Although the smallest of the nine provices, Gauteng (Sotho word for the Place of Gold) is the powerhouse of South Africa and the heart of its commercial business and industrial sectors. It generates nearly half the country's GDP.
Gauteng's main cities are Johannesburg, the largest city in southern Africa; Pretoria, the administrative capital; and Soweto.
The province blends cultures and colours and first- and third-world traditions into a spirited mix that is flavoured by many foreign influences.
Gauteng's primary attraction is business opportunity, but there is more to this province. There is a wealth of culture to be mined in the museums, galleries, art routes and battlefields.
Most overseas visitors enter South Africa via Johannesburg International Airport.
Johannesburg, also nicknamed Egoli (place of gold), is the capital of the province and is a city of contrasts. Mine dumps and headgear stand proudly as symbols of its rich past, while modern architecture rubs shoulders with examples of 19th century engineering prowess. Gleaming skyscrapers contrast with Indian bazaars and African 'muti' (medicine) shops, where traditional healers dispense advice and traditional medicine.
The busy streets ring out with the call of fruit sellers and street vendors. An exciting blend of ethnic and Western art and cultural activities is reflected in theatres and open-air arenas throughout the city.
South of Johannesburg is Soweto, a city developed as a township for black people under the apartheid system. Most of the struggle against apartheid was fought in and from Soweto. Soweto is estimated to be inhabited by over two million people with homes ranging from extravagant mansions to makeshift shacks. Soweto is a city of enterprise and cultural interaction. It is a popular tourist destination with sites such as Kliptown where the Freedom Charter was drawn up, the home of former President Nelson Mandela, the Hector Petersen Memorial site, restaurants and shopping malls. It boasts one of the largest hospitals on the continent and the only African-owned private clinic.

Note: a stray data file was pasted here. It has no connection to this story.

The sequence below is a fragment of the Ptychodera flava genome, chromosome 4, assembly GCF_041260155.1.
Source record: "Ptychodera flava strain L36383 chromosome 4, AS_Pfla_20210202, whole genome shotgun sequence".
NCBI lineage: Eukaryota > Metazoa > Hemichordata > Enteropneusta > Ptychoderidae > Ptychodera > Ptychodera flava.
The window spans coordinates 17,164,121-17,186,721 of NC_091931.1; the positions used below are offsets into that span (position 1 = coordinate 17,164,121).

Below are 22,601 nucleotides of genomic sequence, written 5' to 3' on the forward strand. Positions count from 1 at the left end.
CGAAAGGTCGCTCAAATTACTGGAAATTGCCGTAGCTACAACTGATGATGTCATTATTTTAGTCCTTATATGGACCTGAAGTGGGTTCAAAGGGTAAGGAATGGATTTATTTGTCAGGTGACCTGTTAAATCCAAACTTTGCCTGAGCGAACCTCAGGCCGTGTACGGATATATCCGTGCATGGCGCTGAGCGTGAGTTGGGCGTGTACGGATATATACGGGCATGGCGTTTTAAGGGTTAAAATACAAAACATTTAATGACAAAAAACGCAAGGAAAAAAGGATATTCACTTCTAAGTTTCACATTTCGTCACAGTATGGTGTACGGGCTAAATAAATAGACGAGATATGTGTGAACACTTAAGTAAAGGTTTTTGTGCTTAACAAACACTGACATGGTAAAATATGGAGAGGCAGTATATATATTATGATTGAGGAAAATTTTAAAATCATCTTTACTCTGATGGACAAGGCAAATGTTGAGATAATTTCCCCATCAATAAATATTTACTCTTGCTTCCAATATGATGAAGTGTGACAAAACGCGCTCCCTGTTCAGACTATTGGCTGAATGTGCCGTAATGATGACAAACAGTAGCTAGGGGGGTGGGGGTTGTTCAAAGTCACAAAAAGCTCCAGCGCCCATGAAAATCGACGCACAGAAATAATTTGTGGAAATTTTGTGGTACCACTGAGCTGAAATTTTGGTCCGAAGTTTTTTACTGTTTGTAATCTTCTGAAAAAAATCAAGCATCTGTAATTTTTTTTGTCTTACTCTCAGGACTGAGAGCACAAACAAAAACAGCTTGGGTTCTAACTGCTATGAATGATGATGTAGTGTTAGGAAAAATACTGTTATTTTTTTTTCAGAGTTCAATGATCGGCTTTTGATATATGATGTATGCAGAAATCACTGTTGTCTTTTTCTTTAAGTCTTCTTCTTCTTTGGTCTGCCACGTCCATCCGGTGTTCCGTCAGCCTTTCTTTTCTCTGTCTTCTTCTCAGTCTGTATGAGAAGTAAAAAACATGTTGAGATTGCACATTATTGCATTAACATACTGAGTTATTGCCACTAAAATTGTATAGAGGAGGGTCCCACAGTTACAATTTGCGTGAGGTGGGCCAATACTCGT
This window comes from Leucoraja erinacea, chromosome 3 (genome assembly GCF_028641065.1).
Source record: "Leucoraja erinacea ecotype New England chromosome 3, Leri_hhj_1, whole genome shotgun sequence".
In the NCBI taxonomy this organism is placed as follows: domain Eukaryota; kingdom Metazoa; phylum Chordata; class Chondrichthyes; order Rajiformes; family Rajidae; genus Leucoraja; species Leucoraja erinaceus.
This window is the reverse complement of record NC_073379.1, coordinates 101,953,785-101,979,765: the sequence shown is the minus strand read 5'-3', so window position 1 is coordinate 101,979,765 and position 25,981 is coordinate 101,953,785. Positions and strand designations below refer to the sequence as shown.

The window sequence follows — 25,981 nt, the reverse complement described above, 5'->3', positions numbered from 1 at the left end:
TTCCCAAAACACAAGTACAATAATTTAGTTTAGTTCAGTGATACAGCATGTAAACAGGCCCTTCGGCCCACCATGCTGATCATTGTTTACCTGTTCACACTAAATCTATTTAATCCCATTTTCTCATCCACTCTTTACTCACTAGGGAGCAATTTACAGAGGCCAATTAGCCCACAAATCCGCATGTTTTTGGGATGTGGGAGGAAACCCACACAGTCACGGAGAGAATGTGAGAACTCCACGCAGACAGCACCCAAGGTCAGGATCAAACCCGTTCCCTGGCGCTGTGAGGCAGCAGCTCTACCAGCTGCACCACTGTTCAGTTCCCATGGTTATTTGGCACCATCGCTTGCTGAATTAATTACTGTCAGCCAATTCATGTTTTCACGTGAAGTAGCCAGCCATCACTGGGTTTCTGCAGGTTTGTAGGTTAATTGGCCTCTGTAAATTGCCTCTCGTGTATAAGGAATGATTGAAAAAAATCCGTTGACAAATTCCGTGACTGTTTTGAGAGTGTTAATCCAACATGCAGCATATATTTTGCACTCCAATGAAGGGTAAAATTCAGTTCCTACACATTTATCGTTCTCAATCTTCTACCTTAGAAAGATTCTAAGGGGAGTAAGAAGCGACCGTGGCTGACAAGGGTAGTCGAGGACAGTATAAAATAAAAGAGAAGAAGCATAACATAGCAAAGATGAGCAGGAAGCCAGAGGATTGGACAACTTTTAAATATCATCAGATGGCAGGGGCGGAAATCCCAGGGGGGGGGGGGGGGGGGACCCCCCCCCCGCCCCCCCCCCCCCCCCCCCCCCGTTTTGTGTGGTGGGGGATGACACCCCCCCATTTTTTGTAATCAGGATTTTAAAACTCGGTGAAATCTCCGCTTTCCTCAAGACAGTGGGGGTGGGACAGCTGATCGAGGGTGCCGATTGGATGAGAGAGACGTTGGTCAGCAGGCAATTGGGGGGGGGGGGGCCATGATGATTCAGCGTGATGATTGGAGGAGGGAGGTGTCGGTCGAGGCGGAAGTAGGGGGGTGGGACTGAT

Some 50 km north of Johannesburg lies Pretoria.
As administrative capital of the Republic, the city is dominated by government services and the diplomatic corps of foreign representatives in South Africa.
Pretoria is renowned for its colourful gardens, shrubs and trees, partcularly beautiful in spring when the 50 000 jacarandas envelop the avenues in mauve. The city developed at a more sedate pace than Johannesburg, and the town planners had the foresight to include an abundance of open spaces. Pretoria has more than 100 parks, including bird sanctuaries and nature reserves.
An air of history pervades much of central Pretoria, especially Church Square, around which the city has grown. Many buildings of historical and architectural importance have been retained or restored to their former splendour.
North of Pretoria is the industrial area of Rosslyn and the township of Soshanguve. To the east is Cullinan, known for its diamonds.
Other important Gauteng towns include Krugersdorp and Roodepoort on the West Rand, and Germiston, Springs, Boksburg, Benoni, Brakpan and Kempton Park on the East Rand. The hominid sites at Swartkrans, Sterkfontein and Kromdraai (also known as the Cradle of Humankind) are World Heritage Sites.
Vanderbijlpark and Vereeniging in the south of the province are major industrial centres, while Heidelberg, Nigel and Bronkhorstspruit to the east are important agricultural areas.
Although the province is highly urbanised and industrialised, it contains wetlands of international importance, such as Blesbokspruit near Springs.